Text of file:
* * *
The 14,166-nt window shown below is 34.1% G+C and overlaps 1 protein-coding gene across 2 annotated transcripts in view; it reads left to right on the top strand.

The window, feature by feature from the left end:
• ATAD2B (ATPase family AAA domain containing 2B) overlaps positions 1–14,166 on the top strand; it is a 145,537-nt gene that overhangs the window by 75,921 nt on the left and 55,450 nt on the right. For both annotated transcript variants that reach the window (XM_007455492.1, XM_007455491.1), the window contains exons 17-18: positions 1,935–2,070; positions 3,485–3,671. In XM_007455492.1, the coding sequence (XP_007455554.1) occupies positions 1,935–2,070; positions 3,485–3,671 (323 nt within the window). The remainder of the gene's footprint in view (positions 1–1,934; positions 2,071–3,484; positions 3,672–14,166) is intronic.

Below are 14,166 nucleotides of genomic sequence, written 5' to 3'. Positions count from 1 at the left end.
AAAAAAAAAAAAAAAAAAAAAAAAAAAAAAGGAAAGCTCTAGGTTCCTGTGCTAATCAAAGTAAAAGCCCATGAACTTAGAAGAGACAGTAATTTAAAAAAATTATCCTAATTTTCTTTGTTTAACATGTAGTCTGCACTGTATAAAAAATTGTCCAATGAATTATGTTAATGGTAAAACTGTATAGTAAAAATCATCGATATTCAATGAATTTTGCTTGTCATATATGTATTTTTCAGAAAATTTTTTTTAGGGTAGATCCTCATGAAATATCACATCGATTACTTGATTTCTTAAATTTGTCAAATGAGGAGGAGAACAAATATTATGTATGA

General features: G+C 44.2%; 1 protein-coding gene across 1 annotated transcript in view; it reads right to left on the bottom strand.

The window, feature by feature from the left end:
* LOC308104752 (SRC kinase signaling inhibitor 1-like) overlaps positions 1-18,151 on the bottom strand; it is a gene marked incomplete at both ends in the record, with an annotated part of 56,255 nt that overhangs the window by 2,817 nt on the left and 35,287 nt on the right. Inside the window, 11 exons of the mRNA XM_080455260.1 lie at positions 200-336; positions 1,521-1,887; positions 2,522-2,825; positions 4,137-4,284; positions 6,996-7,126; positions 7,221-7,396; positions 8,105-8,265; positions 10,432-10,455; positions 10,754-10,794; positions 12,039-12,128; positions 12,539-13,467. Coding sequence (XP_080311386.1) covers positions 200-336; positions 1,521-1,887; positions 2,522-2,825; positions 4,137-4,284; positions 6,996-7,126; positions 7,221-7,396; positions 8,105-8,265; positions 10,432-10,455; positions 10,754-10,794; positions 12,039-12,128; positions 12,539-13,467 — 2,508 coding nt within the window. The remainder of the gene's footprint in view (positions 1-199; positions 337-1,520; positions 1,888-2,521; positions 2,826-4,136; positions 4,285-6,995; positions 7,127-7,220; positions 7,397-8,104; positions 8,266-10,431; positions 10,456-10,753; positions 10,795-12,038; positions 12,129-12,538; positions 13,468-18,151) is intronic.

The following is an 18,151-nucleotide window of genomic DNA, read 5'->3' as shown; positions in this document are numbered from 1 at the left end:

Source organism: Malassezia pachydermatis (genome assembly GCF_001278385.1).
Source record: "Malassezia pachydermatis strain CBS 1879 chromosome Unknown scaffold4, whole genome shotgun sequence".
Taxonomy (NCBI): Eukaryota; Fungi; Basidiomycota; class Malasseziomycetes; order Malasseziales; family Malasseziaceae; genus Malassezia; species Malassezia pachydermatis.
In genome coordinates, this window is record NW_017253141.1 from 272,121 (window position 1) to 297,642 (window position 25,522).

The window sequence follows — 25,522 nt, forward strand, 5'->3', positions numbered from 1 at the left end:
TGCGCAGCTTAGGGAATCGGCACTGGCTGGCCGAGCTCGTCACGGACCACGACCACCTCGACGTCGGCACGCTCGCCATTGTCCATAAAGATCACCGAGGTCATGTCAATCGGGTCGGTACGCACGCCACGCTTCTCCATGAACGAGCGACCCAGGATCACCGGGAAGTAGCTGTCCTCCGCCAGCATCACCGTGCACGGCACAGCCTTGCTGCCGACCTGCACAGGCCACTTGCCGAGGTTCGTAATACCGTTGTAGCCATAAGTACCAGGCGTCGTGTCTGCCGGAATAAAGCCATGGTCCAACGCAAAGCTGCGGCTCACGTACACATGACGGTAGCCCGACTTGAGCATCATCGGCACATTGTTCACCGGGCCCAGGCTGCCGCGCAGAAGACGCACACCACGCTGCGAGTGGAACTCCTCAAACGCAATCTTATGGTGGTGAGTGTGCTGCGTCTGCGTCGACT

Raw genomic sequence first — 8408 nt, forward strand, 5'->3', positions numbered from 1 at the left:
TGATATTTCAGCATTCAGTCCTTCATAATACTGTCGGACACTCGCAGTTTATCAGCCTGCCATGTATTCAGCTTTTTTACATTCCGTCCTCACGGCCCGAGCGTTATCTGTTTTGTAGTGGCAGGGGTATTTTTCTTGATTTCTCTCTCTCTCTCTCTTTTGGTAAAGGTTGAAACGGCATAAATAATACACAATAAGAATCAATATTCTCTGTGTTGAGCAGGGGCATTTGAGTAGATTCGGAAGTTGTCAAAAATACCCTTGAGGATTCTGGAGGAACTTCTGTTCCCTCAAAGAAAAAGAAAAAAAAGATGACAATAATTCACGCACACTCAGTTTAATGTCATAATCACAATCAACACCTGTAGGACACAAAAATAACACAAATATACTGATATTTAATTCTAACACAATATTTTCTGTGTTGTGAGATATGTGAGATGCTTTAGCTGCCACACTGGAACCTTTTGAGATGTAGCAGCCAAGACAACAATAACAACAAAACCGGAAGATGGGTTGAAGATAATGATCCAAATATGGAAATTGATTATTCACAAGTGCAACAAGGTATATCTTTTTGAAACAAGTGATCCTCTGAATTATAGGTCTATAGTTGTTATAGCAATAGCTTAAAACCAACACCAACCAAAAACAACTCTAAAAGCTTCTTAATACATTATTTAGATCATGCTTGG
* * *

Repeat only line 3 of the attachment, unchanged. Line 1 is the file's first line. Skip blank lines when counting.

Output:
• ATAD2B (ATPase family AAA domain containing 2B) overlaps positions 1–14,166 on the top strand; it is a 145,537-nt gene that overhangs the window by 75,921 nt on the left and 55,450 nt on the right. For both annotated transcript variants that reach the window (XM_007455492.1, XM_007455491.1), the window contains exons 17-18: positions 1,935–2,070; positions 3,485–3,671. In XM_007455492.1, the coding sequence (XP_007455554.1) occupies positions 1,935–2,070; positions 3,485–3,671 (323 nt within the window). The remainder of the gene's footprint in view (positions 1–1,934; positions 2,071–3,484; positions 3,672–14,166) is intronic.